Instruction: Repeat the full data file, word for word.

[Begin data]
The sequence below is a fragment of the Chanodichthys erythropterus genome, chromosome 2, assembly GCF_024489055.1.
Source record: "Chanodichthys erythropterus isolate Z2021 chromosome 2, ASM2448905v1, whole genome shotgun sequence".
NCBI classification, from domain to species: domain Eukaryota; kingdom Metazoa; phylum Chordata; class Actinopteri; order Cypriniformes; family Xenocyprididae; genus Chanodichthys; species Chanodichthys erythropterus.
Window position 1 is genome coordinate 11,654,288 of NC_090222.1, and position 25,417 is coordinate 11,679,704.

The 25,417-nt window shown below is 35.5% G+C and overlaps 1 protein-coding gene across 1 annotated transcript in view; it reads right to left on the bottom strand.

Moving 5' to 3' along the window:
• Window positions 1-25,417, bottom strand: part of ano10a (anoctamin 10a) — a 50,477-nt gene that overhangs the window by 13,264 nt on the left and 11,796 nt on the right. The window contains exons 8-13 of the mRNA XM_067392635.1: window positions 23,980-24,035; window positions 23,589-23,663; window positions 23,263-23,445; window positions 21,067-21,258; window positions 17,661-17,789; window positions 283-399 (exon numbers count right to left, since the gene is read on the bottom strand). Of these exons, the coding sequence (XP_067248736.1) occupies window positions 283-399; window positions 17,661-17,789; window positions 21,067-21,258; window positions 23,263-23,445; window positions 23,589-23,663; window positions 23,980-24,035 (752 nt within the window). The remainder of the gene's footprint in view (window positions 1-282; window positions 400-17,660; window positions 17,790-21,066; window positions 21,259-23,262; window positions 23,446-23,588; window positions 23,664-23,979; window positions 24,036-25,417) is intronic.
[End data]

The sequence below is a fragment of the Chanodichthys erythropterus genome, chromosome 2, assembly GCF_024489055.1.
Source record: "Chanodichthys erythropterus isolate Z2021 chromosome 2, ASM2448905v1, whole genome shotgun sequence".
NCBI classification, from domain to species: domain Eukaryota; kingdom Metazoa; phylum Chordata; class Actinopteri; order Cypriniformes; family Xenocyprididae; genus Chanodichthys; species Chanodichthys erythropterus.
Window position 1 is genome coordinate 11,654,288 of NC_090222.1, and position 25,417 is coordinate 11,679,704.

The 25,417-nt window shown below is 35.5% G+C and overlaps 1 protein-coding gene across 1 annotated transcript in view; it reads right to left on the bottom strand.

Moving 5' to 3' along the window:
• Window positions 1-25,417, bottom strand: part of ano10a (anoctamin 10a) — a 50,477-nt gene that overhangs the window by 13,264 nt on the left and 11,796 nt on the right. The window contains exons 8-13 of the mRNA XM_067392635.1: window positions 23,980-24,035; window positions 23,589-23,663; window positions 23,263-23,445; window positions 21,067-21,258; window positions 17,661-17,789; window positions 283-399 (exon numbers count right to left, since the gene is read on the bottom strand). Of these exons, the coding sequence (XP_067248736.1) occupies window positions 283-399; window positions 17,661-17,789; window positions 21,067-21,258; window positions 23,263-23,445; window positions 23,589-23,663; window positions 23,980-24,035 (752 nt within the window). The remainder of the gene's footprint in view (window positions 1-282; window positions 400-17,660; window positions 17,790-21,066; window positions 21,259-23,262; window positions 23,446-23,588; window positions 23,664-23,979; window positions 24,036-25,417) is intronic.